Still, drought has some advantages. Visitors to Lake Mead this fall were excited about the rocky islands and hundreds of miles of beaches that otherwise would be submerged.

“If you want to go to a nice sandy beach and hang out with 25 boats and 150 people, then the water level isn’t an issue,” said Clifford Denning. He and his wife, Cheri, stood on the shore of Lake Mead, which they have been visiting for seven years.

“We encourage anyone to come out, enjoy it while you can. It’s here, it’s great, it’s beautiful,” Cheri Denning said.

Prolonged drought stalks Arizona

The dark side of low-water levels could mean cutbacks to Arizona, according to the U.S. Bureau of Reclamation.

The bureau, responsible for divvying up Lake Mead’s water and electric power, in August reported a 57 percent chance that Lake Mead’s water levels would be so dismal in 2020 that Arizona and Nevada would face reductions. If the water level falls to 1,075 feet above sea level, a shortage declaration would be issued and cuts would be scheduled.

Arizona water experts said mainly farms and rural areas, rather than cities, could be restricted. California, despite having the rights to largest allocation of Lake Mead’s water, would not undergo a reduction under a multistate agreement.

Dan Bunk, a river operations manager with the bureau who helped create the simulation that predicted a shortage, said lower precipitation and higher temperatures helped create the nearly two-decade-old drought.

“There’s a sense of concern and urgency by water users throughout the basin,” Bunk said.

In September, the water level was 1,078 feet above sea level, according to the bureau.

Cutbacks will begin if water levels dip 3 feet lower in December, with restrictions getting worse as water levels drop more. Those initial cutbacks would reach rural areas that rely on CAP water.

If Lake Mead’s water level falls below 1,050 feet, Arizona would lose an additional 80,000 acre-feet of water, according to the Bureau of Reclamation.

Arizona cities wouldn’t be forced to take a reduction, said Tom Buschatzke, director of the Arizona Department of Water Resources. Still, cities might impose some water rationing as a preventative measure, he said.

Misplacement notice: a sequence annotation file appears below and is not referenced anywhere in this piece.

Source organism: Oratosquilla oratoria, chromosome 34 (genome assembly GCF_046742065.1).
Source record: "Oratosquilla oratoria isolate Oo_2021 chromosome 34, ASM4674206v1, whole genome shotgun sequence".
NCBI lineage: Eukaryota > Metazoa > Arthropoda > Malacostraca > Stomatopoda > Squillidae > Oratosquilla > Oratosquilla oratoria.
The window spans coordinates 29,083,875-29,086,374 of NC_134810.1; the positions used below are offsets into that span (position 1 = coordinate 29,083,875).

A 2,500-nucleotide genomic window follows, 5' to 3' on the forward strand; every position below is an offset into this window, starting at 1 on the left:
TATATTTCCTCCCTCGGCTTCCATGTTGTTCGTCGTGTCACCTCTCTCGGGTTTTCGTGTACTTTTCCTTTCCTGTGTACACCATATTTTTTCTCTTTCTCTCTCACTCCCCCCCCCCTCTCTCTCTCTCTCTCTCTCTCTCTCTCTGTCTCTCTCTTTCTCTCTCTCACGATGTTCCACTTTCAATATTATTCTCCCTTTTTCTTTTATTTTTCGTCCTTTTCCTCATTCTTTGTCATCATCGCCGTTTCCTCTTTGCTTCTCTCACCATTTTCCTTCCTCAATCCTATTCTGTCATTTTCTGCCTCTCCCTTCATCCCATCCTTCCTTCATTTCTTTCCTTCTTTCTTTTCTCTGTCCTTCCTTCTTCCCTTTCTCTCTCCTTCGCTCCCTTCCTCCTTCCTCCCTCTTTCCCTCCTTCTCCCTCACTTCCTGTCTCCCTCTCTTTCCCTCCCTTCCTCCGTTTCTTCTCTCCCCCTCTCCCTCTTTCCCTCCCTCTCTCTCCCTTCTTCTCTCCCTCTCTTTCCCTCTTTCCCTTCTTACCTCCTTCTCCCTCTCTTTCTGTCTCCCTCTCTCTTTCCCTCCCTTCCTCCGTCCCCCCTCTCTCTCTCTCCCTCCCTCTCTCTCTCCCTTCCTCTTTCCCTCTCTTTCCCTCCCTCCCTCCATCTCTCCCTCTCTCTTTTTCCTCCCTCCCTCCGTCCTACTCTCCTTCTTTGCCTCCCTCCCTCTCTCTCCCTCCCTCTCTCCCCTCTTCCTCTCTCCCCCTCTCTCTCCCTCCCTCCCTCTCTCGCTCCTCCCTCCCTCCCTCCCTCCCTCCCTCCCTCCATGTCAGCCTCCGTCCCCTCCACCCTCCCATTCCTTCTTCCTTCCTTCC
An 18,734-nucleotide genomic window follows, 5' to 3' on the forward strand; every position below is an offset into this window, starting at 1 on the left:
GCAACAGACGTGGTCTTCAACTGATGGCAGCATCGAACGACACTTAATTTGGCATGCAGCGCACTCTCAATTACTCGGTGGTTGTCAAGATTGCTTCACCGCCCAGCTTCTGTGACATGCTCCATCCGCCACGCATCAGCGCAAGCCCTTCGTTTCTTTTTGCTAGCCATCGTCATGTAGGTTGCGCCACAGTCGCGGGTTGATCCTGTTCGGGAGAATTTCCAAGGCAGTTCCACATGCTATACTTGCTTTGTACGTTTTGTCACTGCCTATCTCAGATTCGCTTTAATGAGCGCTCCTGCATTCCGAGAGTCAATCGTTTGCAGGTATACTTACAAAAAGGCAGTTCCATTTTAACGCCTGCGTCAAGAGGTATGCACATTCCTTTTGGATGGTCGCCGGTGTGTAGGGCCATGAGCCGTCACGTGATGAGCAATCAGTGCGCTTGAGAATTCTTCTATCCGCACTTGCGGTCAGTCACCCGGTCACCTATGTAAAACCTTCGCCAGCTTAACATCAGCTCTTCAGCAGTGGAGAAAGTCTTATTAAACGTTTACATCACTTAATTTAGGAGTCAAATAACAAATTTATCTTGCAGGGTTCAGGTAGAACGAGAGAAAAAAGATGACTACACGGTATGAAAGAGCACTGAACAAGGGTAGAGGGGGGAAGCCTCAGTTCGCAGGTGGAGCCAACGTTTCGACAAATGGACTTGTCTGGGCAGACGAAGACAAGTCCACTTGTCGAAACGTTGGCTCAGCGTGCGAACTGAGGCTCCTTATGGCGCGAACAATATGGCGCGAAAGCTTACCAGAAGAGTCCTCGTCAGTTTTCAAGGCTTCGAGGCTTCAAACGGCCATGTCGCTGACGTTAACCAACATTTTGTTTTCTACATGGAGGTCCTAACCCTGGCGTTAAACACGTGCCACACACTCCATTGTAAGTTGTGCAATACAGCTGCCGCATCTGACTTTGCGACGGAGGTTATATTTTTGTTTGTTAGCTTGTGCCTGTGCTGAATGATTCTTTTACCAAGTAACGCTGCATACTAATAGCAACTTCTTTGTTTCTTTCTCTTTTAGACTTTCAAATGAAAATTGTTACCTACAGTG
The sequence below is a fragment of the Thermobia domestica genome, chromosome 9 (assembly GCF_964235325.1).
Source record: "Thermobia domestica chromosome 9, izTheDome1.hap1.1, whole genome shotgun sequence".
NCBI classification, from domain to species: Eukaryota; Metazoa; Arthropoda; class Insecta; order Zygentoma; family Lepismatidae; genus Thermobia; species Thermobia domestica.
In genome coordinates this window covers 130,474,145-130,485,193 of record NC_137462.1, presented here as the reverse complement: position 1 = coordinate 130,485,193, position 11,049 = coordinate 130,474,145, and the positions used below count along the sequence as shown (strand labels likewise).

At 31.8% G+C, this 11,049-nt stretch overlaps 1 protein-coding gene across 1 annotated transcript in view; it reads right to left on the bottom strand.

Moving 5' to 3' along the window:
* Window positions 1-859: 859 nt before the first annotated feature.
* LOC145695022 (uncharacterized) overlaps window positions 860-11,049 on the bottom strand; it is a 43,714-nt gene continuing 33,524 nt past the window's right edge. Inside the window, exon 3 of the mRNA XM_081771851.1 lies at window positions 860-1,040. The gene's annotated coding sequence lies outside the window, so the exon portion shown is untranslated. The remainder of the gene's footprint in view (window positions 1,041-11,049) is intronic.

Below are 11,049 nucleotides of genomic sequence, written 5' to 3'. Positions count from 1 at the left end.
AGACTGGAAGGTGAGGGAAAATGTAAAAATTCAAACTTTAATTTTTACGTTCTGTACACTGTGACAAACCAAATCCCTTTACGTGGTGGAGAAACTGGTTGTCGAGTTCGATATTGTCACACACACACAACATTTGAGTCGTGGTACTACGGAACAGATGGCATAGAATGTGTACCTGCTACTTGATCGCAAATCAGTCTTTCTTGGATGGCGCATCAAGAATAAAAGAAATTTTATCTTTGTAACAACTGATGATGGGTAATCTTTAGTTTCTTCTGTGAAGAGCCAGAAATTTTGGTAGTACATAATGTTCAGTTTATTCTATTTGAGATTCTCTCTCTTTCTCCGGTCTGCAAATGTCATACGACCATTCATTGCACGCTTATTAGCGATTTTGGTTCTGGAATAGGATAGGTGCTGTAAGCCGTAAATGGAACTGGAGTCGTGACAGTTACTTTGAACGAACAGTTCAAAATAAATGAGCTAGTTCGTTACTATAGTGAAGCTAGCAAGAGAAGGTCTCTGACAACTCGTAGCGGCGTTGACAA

Sarah Porter, director of the Kyl Center for Water Policy, said consumers could see a rise in municipal water rates.

She said Pinal County, which includes the far Southeast Valley, would be most affected by cuts because of CAP priorities. But bigger cities are already considering policies that would reduce their water use and float their water allotments over to Pinal County.

That would mean how Arizona uses and sources its water would change, Porter said. Arizonans would find ways to more efficiently use water and the state might rely more on groundwater.

Conserving, collaborating, banking

Conservation programs continue to be a point in the state’s favor. Although more people have moved to the Southwest, conservation programs have reduced water consumption so well that they have avoided water cutbacks, Bunk said.

Marina owners at Lake Mead have to adjust ropes like these to bring the docks in and out when lake levels fluctuate. (Photo by Corey Hawk/Cronkite News)
Marina owners at Lake Mead have to adjust ropes like these to bring the docks in and out when lake levels fluctuate. (Photo by Corey Hawk/Cronkite News)

Buschatzke said Arizona officials are collaborating with California, Nevada and Mexico to develop a drought contingency plan that would prevent a more severe round of cutbacks.

Buschatzke said Arizona receives 46 percent of the water Lake Mead supplies to states, compared with Nevada’s 4 percent and California’s 50 percent. Although California receives the largest allotment from Lake Mead, agreements forged years ago give it priority.

Porter said political pressures played a large part of who would receive water cuts in the event of a shortage.

“There might have been reasons why California didn’t think Arizona should be taken very seriously,” Porter said. “As a water user, we didn’t have nearly the population and the developed industry that California had.”

But that isn’t the whole picture. California, the most populous state in the country, has some disadvantages compared to Arizona when it comes to storing water, Porter said.

“California has not had the luxury of other water it could bank in the aquifers,” she said. “So they have a need for it that is more immediate.”

Arizona has not needed its entire allocation of water from Lake Mead, Porter said, so CAP and the Arizona Water Banking Authority have used the excess to recharge aquifers. Since the 1990s, she said, the state has stored 3.8 million acre-feet of water – enough to cover all of Phoenix 11 feet deep.

“All of the water banking goes to show that there is some give in the system,” Porter said.

Beaches, boat ramps updated as Mead drops

The recreational opportunities brought on by drought at Lake Mead National Recreation Area also come at a cost – $2 million in updates for every 10-foot drop in the water level.